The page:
Lake levels and sequence stratigraphy of Lake Lisan, the late Pleistocene precursor of the Dead Sea

Yuval Bartov*, Mordechai Stein, Yehouda Enzel, Amotz Agnon, Ze'ev Reches

*Corresponding author for this work

Research output: Contribution to journalArticlepeer-review

303 Scopus citations

Abstract

Lake Lisan, the late Pleistocene precursor of the Dead Sea, existed from ∼70,000 to 15,000 yr B.P. It evolved through frequent water-level fluctuations, which reflected the regional hydrological and climatic conditions. We determined the water level of the lake for the time interval ∼55,000-15,000 cal yr B.P. by mapping offshore, nearshore, and fan-delta sediments; by application of sequence stratigraphy methods; and by dating with radiocarbon and U-series methods. During the studied time interval the lake-level fluctuated between ∼340 and 160 m below mean sea level (msl). Between 55,000 and 30,000 cal yr B.P. the lake evolved through short-term fluctuations around 280-290 m below msl, punctuated (at 48,000-43,000 cal yr B.P.) by a drop event to at least 340 m below msl. At ∼27,000 cal yr B.P. the lake began to rise sharply, reaching its maximum elevation of about 164 m below msl between 26,000 and 23,000 cal yr B.P., then it began dropping and reached 300 m below msl at ∼15,000 cal yr B.P. During the Holocene the lake, corresponding to the present Dead Sea, stabilized at ca. 400 m below msl with minor fluctuations. The hypsometric curve of the basin indicates that large changes in lake area are expected at above 403 and 385 m below msl. At these elevations the lake level is buffered. Lake Lisan was always higher than 380 m below msl, indicating a significantly large water contribution to the basin. The long and repetitious periods of stabilization at 280-290 m below msl during Lake Lisan time indicate hydrological control combined with the existence of a physical sill at this elevation. Crossing this sill could not have been achieved without a dramatic increase in the total water input to the lake, as occurred during the fast and intense lake rise from ∼280 to 160 m below msl at ∼27,000 cal yr B.P.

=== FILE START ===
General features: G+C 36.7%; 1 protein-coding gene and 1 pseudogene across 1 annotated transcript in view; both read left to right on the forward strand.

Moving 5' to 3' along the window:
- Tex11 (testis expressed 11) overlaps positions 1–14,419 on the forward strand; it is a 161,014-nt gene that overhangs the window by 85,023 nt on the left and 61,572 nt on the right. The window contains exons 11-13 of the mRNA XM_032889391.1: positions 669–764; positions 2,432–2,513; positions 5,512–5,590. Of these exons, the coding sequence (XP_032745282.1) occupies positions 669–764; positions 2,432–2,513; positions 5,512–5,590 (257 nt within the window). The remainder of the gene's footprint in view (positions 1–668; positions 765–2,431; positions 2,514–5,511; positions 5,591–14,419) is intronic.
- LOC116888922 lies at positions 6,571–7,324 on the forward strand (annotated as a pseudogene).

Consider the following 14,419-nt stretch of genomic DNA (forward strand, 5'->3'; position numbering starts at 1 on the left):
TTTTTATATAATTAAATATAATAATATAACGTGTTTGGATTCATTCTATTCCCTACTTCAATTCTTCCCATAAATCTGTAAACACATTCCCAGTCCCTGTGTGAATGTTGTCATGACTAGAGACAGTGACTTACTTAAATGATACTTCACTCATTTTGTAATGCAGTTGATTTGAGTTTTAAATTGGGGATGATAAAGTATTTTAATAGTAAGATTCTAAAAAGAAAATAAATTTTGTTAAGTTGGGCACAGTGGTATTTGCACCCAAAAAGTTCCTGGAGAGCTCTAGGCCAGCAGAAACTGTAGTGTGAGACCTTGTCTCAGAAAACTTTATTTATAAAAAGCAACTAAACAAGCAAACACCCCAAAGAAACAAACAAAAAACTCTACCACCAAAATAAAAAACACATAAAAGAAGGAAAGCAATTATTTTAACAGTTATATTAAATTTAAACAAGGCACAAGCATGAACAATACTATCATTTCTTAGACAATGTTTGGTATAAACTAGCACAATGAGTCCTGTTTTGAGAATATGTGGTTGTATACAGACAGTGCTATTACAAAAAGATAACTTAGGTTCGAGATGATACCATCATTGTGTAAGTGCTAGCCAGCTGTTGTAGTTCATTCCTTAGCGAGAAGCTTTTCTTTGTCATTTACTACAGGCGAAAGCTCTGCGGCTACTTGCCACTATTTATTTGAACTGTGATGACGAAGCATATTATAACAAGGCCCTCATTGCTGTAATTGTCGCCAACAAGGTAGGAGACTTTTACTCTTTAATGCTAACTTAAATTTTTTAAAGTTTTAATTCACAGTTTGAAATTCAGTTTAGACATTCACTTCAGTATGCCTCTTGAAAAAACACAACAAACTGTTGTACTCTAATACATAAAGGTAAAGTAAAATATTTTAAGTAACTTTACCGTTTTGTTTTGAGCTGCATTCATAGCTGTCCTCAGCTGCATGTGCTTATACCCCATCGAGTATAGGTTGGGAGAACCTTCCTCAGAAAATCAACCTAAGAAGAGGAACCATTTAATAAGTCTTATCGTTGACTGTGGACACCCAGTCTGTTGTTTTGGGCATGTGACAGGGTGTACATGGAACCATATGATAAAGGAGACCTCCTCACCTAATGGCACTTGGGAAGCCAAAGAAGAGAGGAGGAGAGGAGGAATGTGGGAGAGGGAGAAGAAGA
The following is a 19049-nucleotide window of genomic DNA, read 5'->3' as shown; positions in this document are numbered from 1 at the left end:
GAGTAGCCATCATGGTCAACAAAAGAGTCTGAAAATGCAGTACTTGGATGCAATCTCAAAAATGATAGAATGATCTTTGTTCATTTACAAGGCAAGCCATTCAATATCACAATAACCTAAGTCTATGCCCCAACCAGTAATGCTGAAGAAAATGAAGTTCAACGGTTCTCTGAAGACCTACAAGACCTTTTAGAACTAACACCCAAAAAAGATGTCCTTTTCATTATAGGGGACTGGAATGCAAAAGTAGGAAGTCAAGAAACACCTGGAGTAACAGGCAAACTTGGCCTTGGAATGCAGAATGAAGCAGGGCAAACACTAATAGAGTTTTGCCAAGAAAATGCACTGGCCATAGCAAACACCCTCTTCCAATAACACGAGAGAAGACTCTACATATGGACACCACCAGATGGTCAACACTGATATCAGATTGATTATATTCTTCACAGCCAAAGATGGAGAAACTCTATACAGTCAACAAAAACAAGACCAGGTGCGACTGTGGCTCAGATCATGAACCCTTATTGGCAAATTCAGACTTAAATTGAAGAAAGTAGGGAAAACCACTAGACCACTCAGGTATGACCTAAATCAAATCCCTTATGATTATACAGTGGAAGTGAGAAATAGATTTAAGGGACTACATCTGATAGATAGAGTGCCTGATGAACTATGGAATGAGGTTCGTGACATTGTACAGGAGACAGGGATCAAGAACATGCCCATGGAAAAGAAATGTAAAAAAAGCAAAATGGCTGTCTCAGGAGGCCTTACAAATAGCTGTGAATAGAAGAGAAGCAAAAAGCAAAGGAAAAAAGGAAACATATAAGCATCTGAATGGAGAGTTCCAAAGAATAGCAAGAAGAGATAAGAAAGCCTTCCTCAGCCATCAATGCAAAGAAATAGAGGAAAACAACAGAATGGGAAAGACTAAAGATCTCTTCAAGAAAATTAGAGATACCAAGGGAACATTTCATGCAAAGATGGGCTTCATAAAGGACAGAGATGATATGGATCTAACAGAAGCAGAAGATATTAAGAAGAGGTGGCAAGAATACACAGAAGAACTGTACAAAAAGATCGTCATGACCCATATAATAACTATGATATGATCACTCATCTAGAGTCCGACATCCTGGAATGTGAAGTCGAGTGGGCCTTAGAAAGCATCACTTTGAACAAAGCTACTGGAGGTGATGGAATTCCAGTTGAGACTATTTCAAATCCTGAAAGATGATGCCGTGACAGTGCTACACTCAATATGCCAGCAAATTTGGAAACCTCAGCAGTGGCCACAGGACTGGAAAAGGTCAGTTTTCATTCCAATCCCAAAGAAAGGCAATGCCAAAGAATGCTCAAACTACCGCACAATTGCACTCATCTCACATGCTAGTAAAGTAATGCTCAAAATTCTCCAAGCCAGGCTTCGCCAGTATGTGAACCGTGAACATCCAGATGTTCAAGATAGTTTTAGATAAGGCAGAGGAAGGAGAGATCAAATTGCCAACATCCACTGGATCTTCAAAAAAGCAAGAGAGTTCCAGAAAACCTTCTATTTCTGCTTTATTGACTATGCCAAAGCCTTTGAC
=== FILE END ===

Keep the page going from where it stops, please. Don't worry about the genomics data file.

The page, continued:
Original languageAmerican English
Pages (from-to)9-21
Number of pages13
JournalQuaternary Research
Volume57
Issue number1
DOIs
StatePublished - Jan 2002

Bibliographical note

Funding Information:
We thank N. Waldman, O. Klein, and E. Stanislavsky for their help with the fieldwork; the Arab Potash Co. for their exceptional good will and assistance during the work at the Lisan Peninsula; J. K. Hall for the DTM data, Yossi Bartov, Z. B. Begin, H. Blatt, Z. Garfunkel, S. Goldstein, S. Marco, H. W. Posamentier, A. Sneh, T. Rockwell, and A. Starinsky for many helpful field discussions. Excellent reviews by J. Smoot and K. Adams improved the manuscript. This study was funded by the Israel Science Foundation (ISF, Grant 694/95). Additional funding was provided by and the German–Israel Foundation for research and development (GIF, Grant 546/97).

Keywords

  • Dead Sea
  • Fan-delta
  • Lacustrine deposits
  • Lake Lisan
  • Lake levels
  • Late Pleistocene
  • Paleoclimatology
  • Sequence stratigraphy

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